Tag: Ines Ordiz

Some suggestions for reading (mainly in French)

As well as our usual articles and updates, we’re also trying to keep posting further suggestions for reading, blog articles, etc that might be of interest for a range of different reasons so here goes with today’s selection:

Those of you looking for something in French (and related to the current situation) might be interested in an article in Vanity Fair written by our own Brigitte Depret’s sister that examines the question of philanthropy in the French context (available open-access here).

Those looking for something in French but that’s more about movement and physical activity than reading, Fraser McQueen has tweeted a link to home workout routines that former French boxing world champion Sarah Ourahmoune has been posting  on a daily basis.

And for anybody who fancies some excellent French music, in honour of Nina Parish’s final Chanson française class of the semester (online, not face-to-face), there’s always Brigitte Fontaine and M!

And last but not least on the French/Francophone front, thanks to Emeline Morin for posting a link to the Culturethèque of the Institut Français, a digital library of French-language resources of all kinds that they’ve opened up subscriptions to until 30th May (free via this link for GB-based readers).

And finally, for those who want something that is only tangentially related to French (insofar as the person concerned is our excellent colleague in Spanish and Latin American Studies, Inés Ordiz), there’s an interview (in English) with Inés via the Stir Women 2020 blog here.

Bonne lecture!

 

Learning and Teaching Celebration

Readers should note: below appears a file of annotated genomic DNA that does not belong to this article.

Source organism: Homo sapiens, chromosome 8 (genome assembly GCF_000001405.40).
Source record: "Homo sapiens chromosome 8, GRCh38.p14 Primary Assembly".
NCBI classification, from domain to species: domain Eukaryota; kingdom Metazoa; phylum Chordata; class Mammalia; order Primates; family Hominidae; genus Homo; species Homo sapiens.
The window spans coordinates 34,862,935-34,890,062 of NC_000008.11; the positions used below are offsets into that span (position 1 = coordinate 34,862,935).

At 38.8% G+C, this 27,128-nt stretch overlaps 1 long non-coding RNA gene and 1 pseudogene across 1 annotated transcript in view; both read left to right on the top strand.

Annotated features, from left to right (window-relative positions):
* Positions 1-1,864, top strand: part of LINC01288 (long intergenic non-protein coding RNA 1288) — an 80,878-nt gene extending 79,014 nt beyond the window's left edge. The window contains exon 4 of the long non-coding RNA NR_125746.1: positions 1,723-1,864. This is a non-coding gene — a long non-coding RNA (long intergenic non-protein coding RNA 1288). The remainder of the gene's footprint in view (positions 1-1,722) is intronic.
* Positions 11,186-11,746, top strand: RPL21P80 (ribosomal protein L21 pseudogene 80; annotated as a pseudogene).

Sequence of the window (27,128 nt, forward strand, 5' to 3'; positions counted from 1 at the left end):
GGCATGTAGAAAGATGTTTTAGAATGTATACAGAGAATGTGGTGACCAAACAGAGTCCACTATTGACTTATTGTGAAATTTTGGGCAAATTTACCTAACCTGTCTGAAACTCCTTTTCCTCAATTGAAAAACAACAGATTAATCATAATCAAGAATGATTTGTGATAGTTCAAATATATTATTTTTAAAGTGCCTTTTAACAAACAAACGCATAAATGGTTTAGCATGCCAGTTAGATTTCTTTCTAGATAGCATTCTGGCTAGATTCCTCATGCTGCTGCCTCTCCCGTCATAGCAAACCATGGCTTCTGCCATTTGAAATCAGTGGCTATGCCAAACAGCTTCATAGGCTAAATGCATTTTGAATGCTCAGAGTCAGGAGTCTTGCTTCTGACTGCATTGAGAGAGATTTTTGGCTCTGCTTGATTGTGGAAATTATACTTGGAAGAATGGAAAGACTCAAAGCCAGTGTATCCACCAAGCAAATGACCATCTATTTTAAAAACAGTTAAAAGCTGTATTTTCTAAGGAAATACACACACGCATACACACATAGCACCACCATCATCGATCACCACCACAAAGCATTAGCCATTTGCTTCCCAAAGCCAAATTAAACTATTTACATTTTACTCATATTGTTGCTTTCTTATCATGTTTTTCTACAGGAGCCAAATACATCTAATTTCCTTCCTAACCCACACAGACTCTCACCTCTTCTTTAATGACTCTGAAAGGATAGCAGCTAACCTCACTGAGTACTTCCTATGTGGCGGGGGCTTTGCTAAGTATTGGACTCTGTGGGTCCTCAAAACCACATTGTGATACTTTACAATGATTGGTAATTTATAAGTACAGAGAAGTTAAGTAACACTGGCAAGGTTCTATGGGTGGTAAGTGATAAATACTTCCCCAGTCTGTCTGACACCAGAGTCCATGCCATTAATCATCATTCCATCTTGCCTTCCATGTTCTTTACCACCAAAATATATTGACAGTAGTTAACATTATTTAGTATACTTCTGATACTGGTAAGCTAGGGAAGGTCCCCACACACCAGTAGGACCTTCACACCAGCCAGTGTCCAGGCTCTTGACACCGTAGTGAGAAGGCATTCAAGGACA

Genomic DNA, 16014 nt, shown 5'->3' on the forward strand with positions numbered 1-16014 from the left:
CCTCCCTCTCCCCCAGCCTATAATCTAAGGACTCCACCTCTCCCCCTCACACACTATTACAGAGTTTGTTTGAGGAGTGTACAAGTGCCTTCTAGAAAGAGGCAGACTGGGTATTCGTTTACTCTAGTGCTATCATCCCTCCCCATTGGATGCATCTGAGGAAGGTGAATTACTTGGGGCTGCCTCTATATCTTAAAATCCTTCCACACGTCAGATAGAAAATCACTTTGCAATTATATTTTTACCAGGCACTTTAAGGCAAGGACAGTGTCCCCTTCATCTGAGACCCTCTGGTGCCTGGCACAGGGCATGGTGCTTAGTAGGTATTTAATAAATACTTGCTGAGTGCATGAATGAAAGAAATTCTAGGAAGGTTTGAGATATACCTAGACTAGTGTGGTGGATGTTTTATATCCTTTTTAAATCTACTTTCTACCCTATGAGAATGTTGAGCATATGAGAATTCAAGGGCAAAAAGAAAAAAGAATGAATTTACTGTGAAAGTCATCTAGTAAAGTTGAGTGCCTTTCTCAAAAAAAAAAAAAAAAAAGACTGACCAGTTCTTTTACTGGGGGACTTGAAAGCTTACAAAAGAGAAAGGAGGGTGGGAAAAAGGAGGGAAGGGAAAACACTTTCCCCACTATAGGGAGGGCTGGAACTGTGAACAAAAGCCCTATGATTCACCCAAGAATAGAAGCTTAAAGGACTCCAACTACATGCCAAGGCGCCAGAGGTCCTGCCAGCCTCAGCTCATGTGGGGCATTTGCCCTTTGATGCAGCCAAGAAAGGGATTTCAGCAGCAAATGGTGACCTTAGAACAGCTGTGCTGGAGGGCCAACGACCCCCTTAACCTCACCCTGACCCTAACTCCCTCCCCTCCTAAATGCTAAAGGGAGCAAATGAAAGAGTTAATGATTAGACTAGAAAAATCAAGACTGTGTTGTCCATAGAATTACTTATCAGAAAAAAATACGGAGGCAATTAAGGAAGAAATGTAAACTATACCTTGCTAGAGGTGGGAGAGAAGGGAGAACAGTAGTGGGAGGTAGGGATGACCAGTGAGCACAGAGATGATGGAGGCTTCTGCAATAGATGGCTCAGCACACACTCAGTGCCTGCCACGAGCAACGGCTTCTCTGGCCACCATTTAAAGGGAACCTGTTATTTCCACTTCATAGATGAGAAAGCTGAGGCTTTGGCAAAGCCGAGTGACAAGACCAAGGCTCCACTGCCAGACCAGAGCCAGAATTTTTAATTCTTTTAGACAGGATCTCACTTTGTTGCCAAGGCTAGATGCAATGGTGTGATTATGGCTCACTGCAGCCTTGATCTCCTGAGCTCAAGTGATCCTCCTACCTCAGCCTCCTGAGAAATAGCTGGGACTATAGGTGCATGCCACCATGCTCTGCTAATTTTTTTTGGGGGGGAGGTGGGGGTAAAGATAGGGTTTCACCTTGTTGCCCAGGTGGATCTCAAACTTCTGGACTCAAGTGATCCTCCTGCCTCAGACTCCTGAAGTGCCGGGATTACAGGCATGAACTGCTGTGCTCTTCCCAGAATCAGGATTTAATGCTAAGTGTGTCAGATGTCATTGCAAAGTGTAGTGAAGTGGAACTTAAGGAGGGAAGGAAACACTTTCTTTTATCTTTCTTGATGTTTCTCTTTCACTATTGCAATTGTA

Better late than never… Somehow, in the flurry of excitement and activity around end of term and graduation, we managed to forget to post this back at the start of the Summer:

French at Stirling were delighted to be recommended for excellence in teaching innovation at the University’s Learning and Teaching Celebration. The recommendation acknowledged the work done by the French at Stirling team through the informal conversation sessions we have been running for our students, led by visiting French-speaking exchange students, and overseen by the language team and Programme Director. It also highlighted the work that goes into maintaining this blog as a means of giving a space to our students and colleagues to talk about a wide range of activities related to French at Stirling. So, a huge thank you, firstly, to all those who’ve been involved with the conversation sessions over the past few years and, secondly, to all of those who have contributed articles, photos and ideas to the blog since it started back in 2013 – please do keep them coming!

Congratulations, too, to our colleagues in Spanish and Latin American Studies, Dr Inés Ordiz, María Sánchez and Dr Peter Baker, who were recognised with a Teaching Impact Award at the same event.

Schools Day Success